Well, that would be an interesting permitting to have all of those 70 groups represented. Now, there was another way that I began to realize the kind of changes that we have in America. I went into the Supreme Court room in Harrisburg. There you have seven chairs and the justices sit beneath a picture of Moses and very clearly spelled out the Ten Commandments. So that is there. That's not been touched.
That's been there 100 years or more. But when they hand out the Supreme Court booklet for tourists, it's very interesting. And I know that you can't see this that far away. And if you're listening by radio, you can even see less, I'm sure. But you'll notice that here in this panel, there are seven justices and above them are the Ten Commandments, but they are censored out.
They are actually out of focus and they cannot be read. Now, to be fair, in the rest of the book, there is a picture of the Ten Commandments along with the other kinds of law, the law of Justinian and the law of the Greeks and so forth. So the Ten Commandments is mentioned there and it is pictured, but not above the justices, even though that's what hangs above them, even as they deliberate. Now, why is it that they censored out the Ten Commandments?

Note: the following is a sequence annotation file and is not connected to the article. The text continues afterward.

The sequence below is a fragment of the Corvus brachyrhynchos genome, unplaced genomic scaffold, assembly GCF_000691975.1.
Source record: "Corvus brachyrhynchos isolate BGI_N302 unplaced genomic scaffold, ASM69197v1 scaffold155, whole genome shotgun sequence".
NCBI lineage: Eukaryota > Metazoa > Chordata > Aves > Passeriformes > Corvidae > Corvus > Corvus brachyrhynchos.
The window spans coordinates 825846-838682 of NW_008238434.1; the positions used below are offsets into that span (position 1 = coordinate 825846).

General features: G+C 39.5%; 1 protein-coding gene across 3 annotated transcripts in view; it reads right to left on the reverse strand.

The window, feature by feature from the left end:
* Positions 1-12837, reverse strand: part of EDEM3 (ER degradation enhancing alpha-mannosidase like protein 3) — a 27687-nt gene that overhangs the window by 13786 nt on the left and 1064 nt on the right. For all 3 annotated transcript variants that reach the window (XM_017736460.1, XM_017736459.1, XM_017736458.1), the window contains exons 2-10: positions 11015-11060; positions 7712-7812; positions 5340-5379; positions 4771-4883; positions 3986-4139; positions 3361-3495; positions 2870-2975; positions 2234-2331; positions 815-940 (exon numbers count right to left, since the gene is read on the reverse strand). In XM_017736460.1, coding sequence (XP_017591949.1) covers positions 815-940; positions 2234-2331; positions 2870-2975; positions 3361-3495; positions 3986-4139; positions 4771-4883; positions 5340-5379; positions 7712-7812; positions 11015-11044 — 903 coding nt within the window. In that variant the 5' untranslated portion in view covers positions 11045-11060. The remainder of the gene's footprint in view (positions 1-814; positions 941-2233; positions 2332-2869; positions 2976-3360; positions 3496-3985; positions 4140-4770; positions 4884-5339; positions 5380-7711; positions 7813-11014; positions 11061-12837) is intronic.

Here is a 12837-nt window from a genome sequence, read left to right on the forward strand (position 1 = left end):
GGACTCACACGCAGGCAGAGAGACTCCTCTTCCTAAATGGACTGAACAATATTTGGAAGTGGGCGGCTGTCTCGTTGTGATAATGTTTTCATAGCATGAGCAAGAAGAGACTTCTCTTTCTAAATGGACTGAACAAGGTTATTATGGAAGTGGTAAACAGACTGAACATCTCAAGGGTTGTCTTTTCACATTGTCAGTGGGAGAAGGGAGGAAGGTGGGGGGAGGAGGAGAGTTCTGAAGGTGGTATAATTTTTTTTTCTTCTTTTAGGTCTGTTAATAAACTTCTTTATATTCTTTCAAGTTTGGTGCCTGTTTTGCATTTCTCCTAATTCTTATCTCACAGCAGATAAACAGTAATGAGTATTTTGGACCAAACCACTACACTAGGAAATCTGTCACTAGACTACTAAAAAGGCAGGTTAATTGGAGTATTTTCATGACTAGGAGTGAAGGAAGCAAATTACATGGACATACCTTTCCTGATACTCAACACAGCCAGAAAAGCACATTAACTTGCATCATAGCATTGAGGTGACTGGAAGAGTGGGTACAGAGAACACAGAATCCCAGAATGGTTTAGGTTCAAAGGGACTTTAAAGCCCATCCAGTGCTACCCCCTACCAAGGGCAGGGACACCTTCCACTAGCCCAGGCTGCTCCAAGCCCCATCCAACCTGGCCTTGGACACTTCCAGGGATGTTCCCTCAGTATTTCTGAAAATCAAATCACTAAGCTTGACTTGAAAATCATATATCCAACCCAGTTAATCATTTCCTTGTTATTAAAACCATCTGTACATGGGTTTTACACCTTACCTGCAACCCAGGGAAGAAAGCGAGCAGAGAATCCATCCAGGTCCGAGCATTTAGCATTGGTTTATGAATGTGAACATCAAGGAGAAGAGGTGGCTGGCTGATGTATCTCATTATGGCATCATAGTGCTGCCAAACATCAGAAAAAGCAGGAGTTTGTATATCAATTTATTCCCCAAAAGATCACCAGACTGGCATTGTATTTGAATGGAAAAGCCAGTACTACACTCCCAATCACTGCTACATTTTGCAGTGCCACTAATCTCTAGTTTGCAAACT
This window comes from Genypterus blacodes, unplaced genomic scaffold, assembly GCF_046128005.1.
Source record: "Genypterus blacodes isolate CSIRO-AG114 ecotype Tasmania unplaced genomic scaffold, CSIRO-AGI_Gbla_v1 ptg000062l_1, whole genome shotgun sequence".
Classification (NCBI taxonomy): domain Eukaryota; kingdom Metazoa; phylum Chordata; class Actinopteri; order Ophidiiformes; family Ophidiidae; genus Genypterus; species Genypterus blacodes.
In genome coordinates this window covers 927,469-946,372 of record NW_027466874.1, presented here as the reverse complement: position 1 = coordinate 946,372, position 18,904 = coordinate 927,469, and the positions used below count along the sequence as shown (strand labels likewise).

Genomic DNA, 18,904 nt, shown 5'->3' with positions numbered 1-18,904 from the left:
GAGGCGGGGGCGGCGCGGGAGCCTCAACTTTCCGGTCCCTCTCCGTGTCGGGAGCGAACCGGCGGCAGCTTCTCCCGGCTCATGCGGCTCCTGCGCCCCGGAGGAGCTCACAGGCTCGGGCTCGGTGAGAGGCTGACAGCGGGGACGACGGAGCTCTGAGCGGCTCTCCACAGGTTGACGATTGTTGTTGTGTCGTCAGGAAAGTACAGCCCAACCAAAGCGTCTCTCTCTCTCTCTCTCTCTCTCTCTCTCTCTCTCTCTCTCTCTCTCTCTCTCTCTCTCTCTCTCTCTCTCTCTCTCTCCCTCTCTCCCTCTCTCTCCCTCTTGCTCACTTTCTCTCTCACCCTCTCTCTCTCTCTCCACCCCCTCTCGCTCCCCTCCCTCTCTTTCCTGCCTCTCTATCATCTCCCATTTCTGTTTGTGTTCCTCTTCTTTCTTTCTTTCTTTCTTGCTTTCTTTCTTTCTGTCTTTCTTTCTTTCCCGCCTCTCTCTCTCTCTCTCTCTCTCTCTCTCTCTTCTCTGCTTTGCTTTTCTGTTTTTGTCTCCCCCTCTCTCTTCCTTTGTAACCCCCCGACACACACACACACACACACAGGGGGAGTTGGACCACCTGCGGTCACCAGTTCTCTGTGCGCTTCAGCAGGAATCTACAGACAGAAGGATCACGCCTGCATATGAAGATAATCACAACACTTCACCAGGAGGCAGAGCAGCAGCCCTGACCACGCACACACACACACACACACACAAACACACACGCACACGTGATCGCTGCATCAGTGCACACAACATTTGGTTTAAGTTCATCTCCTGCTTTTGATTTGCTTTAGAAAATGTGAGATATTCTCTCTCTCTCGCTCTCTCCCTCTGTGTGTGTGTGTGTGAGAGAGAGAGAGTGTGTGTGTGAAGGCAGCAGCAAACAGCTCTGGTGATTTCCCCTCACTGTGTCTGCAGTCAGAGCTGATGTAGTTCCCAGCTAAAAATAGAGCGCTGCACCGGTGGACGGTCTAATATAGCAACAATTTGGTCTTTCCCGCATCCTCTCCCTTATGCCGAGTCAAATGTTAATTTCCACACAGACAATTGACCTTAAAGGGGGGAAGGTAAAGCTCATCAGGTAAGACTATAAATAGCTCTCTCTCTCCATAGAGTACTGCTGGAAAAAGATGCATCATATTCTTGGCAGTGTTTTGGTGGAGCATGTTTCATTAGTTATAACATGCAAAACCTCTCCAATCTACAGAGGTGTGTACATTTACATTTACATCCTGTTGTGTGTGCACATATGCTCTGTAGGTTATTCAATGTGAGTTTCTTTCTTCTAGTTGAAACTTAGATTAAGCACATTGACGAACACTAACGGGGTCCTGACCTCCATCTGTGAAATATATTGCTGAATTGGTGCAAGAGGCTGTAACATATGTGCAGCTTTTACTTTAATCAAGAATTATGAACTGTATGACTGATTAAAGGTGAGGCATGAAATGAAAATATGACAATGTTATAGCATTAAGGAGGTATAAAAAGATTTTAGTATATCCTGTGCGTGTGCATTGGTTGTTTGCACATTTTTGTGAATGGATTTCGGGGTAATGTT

Well, I can understand that probably there was opposition. They said, you cannot privilege Christianity. You cannot privilege the Judeo-Christian heritage.
We must be favorable to all religions. And therefore, the Ten Commandments have no place in hanging above the justices as they do their work. Did you know that there are those who want to rewrite the textbooks in America and they want to rewrite these books and take out references to God and the pilgrims and their Bible? And I've actually read the reason they say is because it privileges one religion, namely Christianity, above the others. And you're not supposed to privilege one religion above another. Sin basically no longer exists in America, but there are still two sins left. One is eating chocolate and the other is privileging Christianity above other religions.